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Old January 23, 2013, 12:32 AM   #1
TheDutchman19
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Final Finish Bore Conditioning?

Yesterday I came across a article about David Tubb's Final Finish Bore Conditioning System. After seeing it, my first thought was "I need to try this!"

I have talked to one guy who tried it. He swears by it, but he said it moved his lands 0.016 further away. I want to try it in a Savage that has a short throat, so that doesn't scare me. He also said that it was back to the drawing board to find a new pet load. The end result was tighter groups, the gun was easier to clean and he could put more rounds down range before the accuracy went away.

Does anyone have any experience with this product? I would love to hear the pros and cons that others have experienced.

Thanks
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Old January 23, 2013, 12:52 AM   #2
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Unless you're involved in some sort of precision competition and need to wring every last bit of accuracy out of your rife, are having accuracy issues with your rifle or are experiencing excessive metal fouling, I think it amounts to paying money to put some accelerated bore wear on your rifle.
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Old January 23, 2013, 09:43 AM   #3
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If this is a form of lapping and this is what you want to do, I would have a professional (gunsmith) do it for you. To change the inner dimensions of the barrel sounds like a crapp shoot to me. Now as far as barrel wear goes, you will erode the throat of a centerfire rifle way before you wear the lands down.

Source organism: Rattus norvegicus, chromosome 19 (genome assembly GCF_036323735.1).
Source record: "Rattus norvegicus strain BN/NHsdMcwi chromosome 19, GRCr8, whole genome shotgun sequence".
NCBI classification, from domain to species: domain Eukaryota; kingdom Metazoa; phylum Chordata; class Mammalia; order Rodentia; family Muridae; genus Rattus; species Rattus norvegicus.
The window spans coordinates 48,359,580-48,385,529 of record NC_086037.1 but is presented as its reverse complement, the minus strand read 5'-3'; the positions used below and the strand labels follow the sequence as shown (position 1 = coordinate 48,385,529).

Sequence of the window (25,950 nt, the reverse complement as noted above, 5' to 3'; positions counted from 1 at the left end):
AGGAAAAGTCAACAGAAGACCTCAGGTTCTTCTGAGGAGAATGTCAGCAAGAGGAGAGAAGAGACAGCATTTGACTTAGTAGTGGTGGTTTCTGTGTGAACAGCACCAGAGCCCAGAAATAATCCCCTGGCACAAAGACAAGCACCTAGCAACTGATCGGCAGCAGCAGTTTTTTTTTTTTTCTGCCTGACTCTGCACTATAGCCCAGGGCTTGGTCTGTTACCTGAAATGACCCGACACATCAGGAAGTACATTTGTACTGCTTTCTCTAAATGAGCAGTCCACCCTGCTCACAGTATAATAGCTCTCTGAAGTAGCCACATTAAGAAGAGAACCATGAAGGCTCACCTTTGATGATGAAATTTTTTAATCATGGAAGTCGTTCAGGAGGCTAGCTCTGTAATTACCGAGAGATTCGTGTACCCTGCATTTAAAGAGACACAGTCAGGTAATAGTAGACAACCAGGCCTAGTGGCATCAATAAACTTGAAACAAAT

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Old January 23, 2013, 09:25 PM   #4
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I'm a firm believer in the Final Finish system. I've used it on a couple rifles that had rough bores from the factory ( Button Rifling ).
Each rifle shoots excellent now,and doesn't copper foul any where near what they did before fire lapping.

I really doubt about the guy claiming it wore .016 off his lands,my barrels are just fine,but are a lot smoother instead of looking like a wash board.

I admit about being skeptical about doing this to a rifle,but since I did,I'd have no problem doing it to any rifle that was having problems. It can/will fix a bad shooting/copper fouling rifle.
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Old January 23, 2013, 09:59 PM   #5
TheDutchman19
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The rifle I am wanting to try it on is new. I have only put a few hundred rounds through it. This gun fouls up fast, and it's tough to clean. The few people that I have talk to that have tried it, love it.
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Old January 23, 2013, 10:52 PM   #6
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I am using the system on a rifle right now. Going to shoot my last 10 tomorrow. I haven't been shooting for groups. The first 50 shots through the rifle will be tubbs. I have noticed with each 10 that it takes less and less work to clean the rifle. The pre shoot cleaning was terrible. The last cleaning was about 3 patches of solvent, which I run through once down and back.

I intend to shoot the throat maintenance every hundred rounds in the rifle as well. This is my first go with the tubb system, so I will let you know how I feel after I get to shoot real bullets next week.